Tuesday, 1 July 2014

Analysis of Price Inflation of Alcoholic Beverages in Canada

I enjoy indulging in beer, wine, or scotch once in a while. But drinking alcohol's an expensive habit, even if you're just drinking the cheapest available beer on the market. It's been almost 9 years now since I bought my first drink, which got me thinking about how the price of booze has changed over time. First, I realized that reminiscing about how much I once could buy with my dollar is something old people like to talk about with their children and grandchildren. But then I got past the harsh reality that I am beginning to think like an old man and searched for the data. Statistics Canada has been interested in the month-to-month changes in the price of alcohol for years. The data's available here.

Let's start with the national average. I took the price indices published by Statistics Canada, normalized them to September 1978, and then plotted the graph below. The graph shows how much $1 worth of beer, wine, or liquor in 1978 has increased in price over time.

On average, $1 worth of beer in Canada in 1978 would cost nearly $5 today.

Inflation of the average price of alcohol in Canada since 1978

What's interesting is that beer prices have increased at a significantly higher rate than wine or liquor. There was also a period there from the mid-1990's to the mid-2000's where the inflation of the price of beer bought at the liquor store was much higher than for other alcohol bought anywhere or for beer bought at the bar. That's since tapered off and now the inflation for beer prices is about equal for bars and liquor stores.

What's also interesting is that the rate of inflation of the price of liquor at the store is comparatively low, even lower than the Consumer Price Index (CPI). You can think of the national CPI as the average inflation for stuff the average Canadian typically spends his or her money on. It's a weighted average of all the stuff you spend money on: food, clothes, gasoline, rent/mortgage, etc.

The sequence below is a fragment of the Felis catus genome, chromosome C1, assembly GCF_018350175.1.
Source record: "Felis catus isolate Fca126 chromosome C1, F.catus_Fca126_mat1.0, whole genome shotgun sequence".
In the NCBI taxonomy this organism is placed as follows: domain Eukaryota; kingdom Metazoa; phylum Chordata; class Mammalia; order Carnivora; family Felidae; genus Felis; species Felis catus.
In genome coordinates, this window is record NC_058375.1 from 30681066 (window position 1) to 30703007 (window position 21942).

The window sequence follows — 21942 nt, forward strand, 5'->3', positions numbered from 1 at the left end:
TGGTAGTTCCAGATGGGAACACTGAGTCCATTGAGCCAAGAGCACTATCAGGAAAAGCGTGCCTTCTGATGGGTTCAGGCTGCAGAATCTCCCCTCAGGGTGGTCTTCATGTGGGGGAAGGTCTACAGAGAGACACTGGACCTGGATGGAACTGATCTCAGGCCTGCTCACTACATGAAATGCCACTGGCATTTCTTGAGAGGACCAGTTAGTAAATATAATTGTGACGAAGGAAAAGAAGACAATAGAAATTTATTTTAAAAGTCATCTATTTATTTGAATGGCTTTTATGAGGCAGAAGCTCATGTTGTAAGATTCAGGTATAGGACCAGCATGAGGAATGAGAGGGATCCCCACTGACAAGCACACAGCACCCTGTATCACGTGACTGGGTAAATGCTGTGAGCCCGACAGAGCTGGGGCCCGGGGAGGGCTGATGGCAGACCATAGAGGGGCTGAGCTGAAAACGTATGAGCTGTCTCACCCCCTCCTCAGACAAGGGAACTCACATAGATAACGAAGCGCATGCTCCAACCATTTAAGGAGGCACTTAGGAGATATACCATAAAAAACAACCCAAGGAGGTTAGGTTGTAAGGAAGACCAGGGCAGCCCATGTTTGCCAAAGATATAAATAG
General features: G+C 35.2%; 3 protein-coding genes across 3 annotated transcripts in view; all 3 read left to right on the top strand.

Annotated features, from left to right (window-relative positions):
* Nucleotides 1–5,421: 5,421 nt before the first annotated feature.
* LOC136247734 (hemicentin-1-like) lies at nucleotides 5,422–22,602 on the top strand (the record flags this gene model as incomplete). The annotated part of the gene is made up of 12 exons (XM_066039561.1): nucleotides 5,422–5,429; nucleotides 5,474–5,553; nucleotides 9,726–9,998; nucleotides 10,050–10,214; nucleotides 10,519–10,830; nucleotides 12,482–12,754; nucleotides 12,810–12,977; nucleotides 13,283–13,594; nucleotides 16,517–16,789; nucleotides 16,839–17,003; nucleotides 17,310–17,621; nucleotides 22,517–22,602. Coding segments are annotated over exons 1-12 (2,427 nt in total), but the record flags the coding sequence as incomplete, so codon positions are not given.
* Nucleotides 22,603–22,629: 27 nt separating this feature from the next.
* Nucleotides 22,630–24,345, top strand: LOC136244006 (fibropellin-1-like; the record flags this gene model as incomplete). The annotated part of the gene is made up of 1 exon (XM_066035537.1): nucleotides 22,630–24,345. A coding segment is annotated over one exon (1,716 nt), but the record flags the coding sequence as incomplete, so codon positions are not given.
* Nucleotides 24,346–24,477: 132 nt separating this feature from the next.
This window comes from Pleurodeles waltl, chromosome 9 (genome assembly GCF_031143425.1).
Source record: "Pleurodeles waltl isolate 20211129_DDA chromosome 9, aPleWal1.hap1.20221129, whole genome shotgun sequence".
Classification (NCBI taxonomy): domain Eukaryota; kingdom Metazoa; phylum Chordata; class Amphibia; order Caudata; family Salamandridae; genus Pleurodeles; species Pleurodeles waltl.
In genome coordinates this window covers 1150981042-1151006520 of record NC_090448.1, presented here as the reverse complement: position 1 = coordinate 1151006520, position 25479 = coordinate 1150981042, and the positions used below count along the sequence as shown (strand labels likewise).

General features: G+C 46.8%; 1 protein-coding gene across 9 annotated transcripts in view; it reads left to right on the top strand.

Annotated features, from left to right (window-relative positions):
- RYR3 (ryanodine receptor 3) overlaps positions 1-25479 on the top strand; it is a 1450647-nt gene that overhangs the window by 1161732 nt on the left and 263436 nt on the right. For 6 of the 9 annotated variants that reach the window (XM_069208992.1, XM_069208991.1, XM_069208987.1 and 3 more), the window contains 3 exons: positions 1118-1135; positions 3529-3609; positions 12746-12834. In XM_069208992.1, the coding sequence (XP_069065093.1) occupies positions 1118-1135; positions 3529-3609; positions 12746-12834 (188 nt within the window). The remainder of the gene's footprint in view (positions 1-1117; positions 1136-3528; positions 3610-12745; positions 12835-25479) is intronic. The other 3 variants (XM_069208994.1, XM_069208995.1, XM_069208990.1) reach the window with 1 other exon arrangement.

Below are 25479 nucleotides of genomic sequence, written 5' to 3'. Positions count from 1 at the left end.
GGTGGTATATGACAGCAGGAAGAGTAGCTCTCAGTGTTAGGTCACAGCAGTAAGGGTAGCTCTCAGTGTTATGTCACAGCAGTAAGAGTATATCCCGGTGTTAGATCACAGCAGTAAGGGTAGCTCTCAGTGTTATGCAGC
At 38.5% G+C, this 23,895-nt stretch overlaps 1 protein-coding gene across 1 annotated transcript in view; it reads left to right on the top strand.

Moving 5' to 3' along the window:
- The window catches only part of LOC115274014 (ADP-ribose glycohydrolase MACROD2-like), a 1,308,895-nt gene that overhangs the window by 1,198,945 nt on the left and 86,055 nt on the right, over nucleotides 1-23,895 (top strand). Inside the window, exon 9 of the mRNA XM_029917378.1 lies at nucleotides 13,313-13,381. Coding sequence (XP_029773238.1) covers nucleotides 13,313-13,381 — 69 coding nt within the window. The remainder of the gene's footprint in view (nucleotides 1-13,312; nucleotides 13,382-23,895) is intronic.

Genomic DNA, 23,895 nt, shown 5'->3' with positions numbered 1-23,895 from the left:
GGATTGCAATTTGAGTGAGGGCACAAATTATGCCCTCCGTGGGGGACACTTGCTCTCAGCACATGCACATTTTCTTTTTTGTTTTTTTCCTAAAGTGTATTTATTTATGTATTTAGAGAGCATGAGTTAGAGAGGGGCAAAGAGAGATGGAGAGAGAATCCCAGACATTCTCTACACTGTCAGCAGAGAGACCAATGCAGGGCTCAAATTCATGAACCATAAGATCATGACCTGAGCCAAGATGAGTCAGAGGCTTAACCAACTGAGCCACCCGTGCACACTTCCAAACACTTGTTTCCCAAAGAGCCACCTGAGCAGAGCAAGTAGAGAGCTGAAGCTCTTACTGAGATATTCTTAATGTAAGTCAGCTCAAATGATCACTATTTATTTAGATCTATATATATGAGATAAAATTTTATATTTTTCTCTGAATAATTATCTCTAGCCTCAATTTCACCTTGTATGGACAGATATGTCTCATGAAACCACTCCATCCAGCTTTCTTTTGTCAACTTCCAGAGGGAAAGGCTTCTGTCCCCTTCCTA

Basically, compared to 1978, the price of beer has inflated much faster than the CPI while liquor at the liquor store has been maintaining below average inflation.

Okay, that's fine, but if you're a consumer of alcohol in Canada, you're probably well aware that the same drink in Quebec costs significantly more in Alberta. So how do the provinces compare to each other? Statistics Canada does have some data sorted by province, but not the "served" alcohol stats. But we can at least look at how the value of a dollar spent at the liquor store has changed.

On average, $1 worth of beer in Alberta in 1978 costs $7.29 today. 

Inflation of the price of beer bought at liquor stores in Canada since 1978

Inflation of the price of wine bought at liquor stores in Canada since 1978

Inflation of the price of liquor bought at liquor stores in Canada since 1978

We can also get the average annual rate of inflation from 1978 to 2014:

Average annual rate of inflation of alcohol prices in Canada from 1978 to 2014

As you can probably see, Alberta has experienced the highest inflation in both alcohol prices and the CPI since 1978. The most significant inflation; however, was in beer prices. Interestingly, the prairie provinces have all experienced relatively high inflation in the price of beer. I haven't looked into why that might be, but perhaps is has to do with the price of the raw ingredients, which are typically grown in the prairies. I think it's also interesting that the basic trend in each province is the same. Beer prices have inflated more than wine or liquor prices in every province and have inflated at a rate ahead of the CPI. Liquor prices have also inflated at lower rates than beer and wine in every province, except in New Brunswick where wine just barely beat liquor. Liquor prices have also inflated at a rate below the CPI in every province. What all this means is drinking beer has gotten comparatively less affordable everywhere in Canada since 1978. Meanwhile, drinking liquor has gotten comparatively more affordable. To borrow part of a Corb Lund lyric, I guess it's time to switch to whiskey.

In summary,

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